A device that constantly monitors its surroundings is clearly a security hazard.
But now, researchers at UMass have proved that Google Glass poses a real danger to your personal security.
Specifically, UMass researchers studied how easy it was for Google Glass users to spy on another user as that individual entered a PIN into a smartphone or tablet.
Let’s say you were sitting at Starbucks messing around on your iPad. You see someone with Google Glass briefly glance over at you from the till. You might not think twice about it, but that person may have just stolen your PIN.
Here’s how the study at University of Massachusetts Lowell worked:


-Researchers used “wearables” like Google Glass and a Samsung smart watch to secretly monitor PIN code entries from 10 feet to 150 feet away
-The researchers used a “custom-coded video recognition algorithm” that tracked the shadows of finger movements and taps on the screen. This program let researchers monitor data entry even when it wasn’t explicitly recorded on the device.
-A few different pieces of tech were used in the study, including a $72 Logitech webcam, Google Glass, and an iPhone 5 camera
-Google Glass was able to crack a 4-digit PIN from three meters away with 83% accuracy (that accuracy rate improved to 90% by manually correcting obvious errors)
-The Logitech webcam cracked the code 92% of the time, while the iPhone 5 – which had the highest resolution of the bunch – cracked it 100% of the time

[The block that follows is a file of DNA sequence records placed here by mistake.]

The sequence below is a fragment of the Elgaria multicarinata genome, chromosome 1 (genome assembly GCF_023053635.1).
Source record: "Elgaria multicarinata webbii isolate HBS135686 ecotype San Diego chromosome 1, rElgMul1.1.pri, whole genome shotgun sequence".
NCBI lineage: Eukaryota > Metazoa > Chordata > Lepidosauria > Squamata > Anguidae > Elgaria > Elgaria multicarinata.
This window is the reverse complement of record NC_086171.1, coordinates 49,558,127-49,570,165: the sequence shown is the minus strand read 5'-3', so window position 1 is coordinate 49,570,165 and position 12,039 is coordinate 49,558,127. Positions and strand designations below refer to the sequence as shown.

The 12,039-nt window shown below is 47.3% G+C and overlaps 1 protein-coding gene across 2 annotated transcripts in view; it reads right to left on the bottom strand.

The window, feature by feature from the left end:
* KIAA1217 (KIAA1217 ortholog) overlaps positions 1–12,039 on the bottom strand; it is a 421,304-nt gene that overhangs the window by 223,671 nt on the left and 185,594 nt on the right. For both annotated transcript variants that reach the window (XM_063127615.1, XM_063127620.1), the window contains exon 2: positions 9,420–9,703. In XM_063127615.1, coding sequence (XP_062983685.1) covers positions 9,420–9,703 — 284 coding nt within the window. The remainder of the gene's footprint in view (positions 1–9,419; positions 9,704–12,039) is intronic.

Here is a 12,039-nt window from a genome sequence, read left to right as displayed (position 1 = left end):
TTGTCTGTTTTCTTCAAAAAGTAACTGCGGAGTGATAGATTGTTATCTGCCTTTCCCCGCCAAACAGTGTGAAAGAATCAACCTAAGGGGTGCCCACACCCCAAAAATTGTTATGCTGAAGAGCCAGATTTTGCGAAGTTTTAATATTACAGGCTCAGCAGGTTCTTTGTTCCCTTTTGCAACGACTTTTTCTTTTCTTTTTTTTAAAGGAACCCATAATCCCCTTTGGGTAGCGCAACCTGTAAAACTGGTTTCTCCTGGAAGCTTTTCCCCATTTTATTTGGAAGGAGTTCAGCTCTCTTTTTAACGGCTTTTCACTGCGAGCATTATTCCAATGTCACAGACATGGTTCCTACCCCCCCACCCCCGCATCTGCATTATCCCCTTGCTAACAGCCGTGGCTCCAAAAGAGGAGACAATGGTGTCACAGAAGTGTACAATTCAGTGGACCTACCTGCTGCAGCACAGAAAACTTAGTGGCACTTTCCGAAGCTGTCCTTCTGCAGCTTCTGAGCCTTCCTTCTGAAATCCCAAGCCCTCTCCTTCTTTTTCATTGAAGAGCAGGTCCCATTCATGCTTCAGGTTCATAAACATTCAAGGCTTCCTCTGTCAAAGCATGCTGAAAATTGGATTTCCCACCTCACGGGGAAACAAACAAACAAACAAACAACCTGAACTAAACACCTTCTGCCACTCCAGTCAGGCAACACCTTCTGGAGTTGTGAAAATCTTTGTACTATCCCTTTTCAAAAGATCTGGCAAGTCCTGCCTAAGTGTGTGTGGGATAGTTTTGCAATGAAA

-Researchers also tested a Samsung smart watch (likely the Galaxy Gear) and found that it worked as accurately as Google Glass
-Check out the picturebelow, which shows that the algorithm can successfully read an iPad screen even when the screen isn’t explicitly visible

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-To do this, the algorithm analyzes the reference angle of the iPad and compares it with its known knowledge of iPad keyboards and layouts
The study concluded by saying the problem is much older and wider than just Google Glass. In fact, Glass is a bad surveillance device because the screen lights up whenever the camera is activated. Researchers found that the best surveillance device was a $700 Panasonic camcorder which could use optical zoom to accurately capture PINs from 44 meters away.

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Of course, you probably don’t need a high-tech algorithm to spy on PIN entries with Google Glass. Instead, you could just record someone entering a PIN and then play that video back in slow motion to determine approximately where each finger was pressing. With a few guesses, you’ll have that person’s PIN in no time.

How can you avoid password theft through video surveillance?

The researchers didn’t perform a study to prove that spying is possible and dangerous.
Instead, they performed the study to educate people on the dangers of today’s modern password entry system.
Instead of entering a specific set of numbers into the same keyboard every time, researchers recommended using a randomized keyboard called the Privacy Enhancing Keyboard – currently in development at UMass Lowell.
This would randomize placement of the keys and prevent people from learning your password simply by watching your finger placement.
Other recommended methods of defeating surveillance include:
-Wearing “a large hood” over your head and laptop
-Using a hand to block your other hand while it enters the PIN
-Looking around for anybody recording you when you’re messing around on your handset
In a world where we’re constantly recorded with security cameras, does Google Glass spying technology really matter?  Maybe not. But take a look around the next time you enter your PIN in public.

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